Editorial


 

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In the Words of Sergeant Phil Esterhaus: Hey, Let's be Careful Out There

By: Brad Kuvin

Tuesday, April 01, 2008
 
The costs of U.S. workplace injuries approach $1 billion per week, according to an estimate from insurer Liberty Mutual. These costs include the obvious—workers’ compensation payments, medical expenses, etc.—and the not-so-obvious—accident investigation and implementation of corrective measures for example.

Somewhat common injuries, such as eye injuries, can seem relatively innocuous, but a thorough look at what these injuries cost a manufacturer is startling. For example, a report issued by the U.S. Department of Labor (DoL) calculates that the average cost of an eye injury is nearly $1500 when considering hidden costs related to scheduling delays, lower employee morale, and costs to train and compensate a replacement worker.

The DoL offers a cost-calculation worksheet on its OSHA website (http://www.osha.gov/) that helps manufacturers fully quantify the costs of accidents. The worksheet’s cost calculator uses a figure of $28,000 for every lost-workday case, and $7000 for reportable cases without lost work days.

You may argue those numbers. But, there’s no question that workplace injuries can be extremely costly. Safe companies are successful companies. I recently learned of a study performed in Australia, by Goldman Sachs, showing that companies that fail to adequately manage workplace safety and health issues under-perform those that do.

The bottom line: Attention to safety pays off, and that’s why there is widespread acceptance of North American Occupational Safety & Health (NAOSH) Week, which this year occurs May 4-10. NAOSH Week receives support from the American Society of Safety Engineers, OSHA and the more than 25 OSHA Alliance Program participants—one of which is the Precision Metalforming Association.

When PMA first forged its alliance with OSHA a few years ago, it pledged to work to reduce exposure to ergonomic hazards in pressrooms across the United States, North America and the world, and to address press-safety issues. The alliance has recently resulted in two new documents that metalformers can and should rely on as they look to become not only safer but also more competitive and profitable. Both documents—PMA Mechanical Power Presses Checklist and PMA Ergonomics Checklist—reside on the PMA/OSHA Alliance website: www.pma.org/about/OSHA.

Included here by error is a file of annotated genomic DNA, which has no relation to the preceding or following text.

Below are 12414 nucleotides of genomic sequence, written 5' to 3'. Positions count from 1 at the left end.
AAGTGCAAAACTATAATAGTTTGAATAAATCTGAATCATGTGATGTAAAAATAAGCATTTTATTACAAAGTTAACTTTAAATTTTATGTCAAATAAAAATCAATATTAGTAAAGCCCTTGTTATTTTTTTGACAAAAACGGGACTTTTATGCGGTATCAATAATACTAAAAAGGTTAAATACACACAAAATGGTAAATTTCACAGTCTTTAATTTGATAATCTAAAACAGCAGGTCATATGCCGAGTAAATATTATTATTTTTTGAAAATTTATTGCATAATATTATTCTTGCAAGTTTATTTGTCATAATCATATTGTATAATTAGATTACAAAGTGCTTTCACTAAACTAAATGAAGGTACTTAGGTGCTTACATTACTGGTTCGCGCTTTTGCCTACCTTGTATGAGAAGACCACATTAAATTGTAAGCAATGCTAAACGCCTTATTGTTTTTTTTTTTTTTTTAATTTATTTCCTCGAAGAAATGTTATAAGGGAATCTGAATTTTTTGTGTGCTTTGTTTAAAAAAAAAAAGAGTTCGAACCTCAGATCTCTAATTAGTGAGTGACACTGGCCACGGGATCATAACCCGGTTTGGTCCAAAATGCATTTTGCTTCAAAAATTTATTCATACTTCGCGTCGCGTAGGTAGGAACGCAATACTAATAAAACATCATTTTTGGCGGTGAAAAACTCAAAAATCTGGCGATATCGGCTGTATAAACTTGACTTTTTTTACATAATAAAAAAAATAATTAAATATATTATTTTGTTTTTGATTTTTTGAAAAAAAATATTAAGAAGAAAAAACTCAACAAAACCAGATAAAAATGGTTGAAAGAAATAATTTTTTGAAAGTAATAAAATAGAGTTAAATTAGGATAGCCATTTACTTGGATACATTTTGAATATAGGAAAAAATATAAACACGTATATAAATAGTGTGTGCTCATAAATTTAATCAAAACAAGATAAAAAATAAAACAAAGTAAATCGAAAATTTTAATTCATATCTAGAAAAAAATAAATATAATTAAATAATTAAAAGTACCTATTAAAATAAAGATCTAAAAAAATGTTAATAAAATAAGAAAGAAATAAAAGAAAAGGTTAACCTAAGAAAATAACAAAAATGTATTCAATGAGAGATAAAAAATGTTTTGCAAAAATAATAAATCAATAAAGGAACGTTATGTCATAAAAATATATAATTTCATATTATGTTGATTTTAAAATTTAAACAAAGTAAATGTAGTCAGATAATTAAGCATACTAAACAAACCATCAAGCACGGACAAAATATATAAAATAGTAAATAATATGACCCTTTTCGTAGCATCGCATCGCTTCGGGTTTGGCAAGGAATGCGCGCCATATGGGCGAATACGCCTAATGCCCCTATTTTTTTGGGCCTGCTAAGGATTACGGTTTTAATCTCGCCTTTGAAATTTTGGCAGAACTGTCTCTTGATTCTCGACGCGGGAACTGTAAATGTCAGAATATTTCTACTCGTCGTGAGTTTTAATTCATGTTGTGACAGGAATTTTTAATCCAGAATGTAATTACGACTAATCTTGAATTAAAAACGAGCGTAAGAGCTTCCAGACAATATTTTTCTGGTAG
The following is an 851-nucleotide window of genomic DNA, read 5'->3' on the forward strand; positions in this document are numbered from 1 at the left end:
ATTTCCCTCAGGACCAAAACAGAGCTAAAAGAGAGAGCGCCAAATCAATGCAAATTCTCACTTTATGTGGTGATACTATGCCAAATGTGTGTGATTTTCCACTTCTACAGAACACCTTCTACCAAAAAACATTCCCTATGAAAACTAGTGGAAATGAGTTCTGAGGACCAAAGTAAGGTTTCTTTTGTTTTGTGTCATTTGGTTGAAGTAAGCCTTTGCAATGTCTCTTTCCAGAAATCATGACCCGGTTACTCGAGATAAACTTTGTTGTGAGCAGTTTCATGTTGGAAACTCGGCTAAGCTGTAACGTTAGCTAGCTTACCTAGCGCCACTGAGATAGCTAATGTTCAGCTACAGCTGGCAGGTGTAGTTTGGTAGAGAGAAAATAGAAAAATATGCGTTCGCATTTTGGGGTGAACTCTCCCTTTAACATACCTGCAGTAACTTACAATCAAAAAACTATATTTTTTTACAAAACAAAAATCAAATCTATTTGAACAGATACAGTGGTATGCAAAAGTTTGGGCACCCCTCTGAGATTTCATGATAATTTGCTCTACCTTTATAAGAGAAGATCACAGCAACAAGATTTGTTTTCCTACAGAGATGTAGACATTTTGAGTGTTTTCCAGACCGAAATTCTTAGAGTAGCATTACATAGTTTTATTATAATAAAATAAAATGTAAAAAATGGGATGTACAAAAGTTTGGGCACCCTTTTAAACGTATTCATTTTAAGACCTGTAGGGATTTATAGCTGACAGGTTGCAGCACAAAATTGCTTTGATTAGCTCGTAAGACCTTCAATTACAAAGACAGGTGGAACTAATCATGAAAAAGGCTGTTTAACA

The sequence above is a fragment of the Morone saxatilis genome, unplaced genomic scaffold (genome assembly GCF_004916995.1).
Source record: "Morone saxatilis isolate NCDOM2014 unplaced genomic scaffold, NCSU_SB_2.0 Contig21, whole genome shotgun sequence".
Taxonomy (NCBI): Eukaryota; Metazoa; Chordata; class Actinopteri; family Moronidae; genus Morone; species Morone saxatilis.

The checklist for ensuring press safety is detailed and exhaustive. As such, it serves as a terrific tool for educating not only new safety officers but also the most experienced press-safety specialists. Download the checklist and distribute it to your safety committee, so that they can make sure that press operators, setup specialists, die-maintenance personnel and anyone else that works in and around your presses receives the protection they deserve. It addresses, among other topics, design, installation and use of two-hand trip controls; proper design and setup of the clutch-brake control system; and the requirements for safeguarding the point of operation, including use of die-enclosure guards, interlocked guards and presence-sensing devices.

While press safety, regulated and specified by OSHA, tends to register at the top of the to-do list for safety specialists, ergonomics may not. But my guess is that the drive to produce more with fewer people may put more pressroom employees at greater ergonomic risk than ever before. Whether the risk of injury comes from lifting boxes of parts or from repetitive tasks such as loading resistance-welding fixtures, regularly reviewing the PMA Ergonomics Checklist can help ensure that workers remain on the production floor rather than in the infirmary receiving medical attention.

So: Stay productive, stay alert, and, hey, let’s be careful out there.

 


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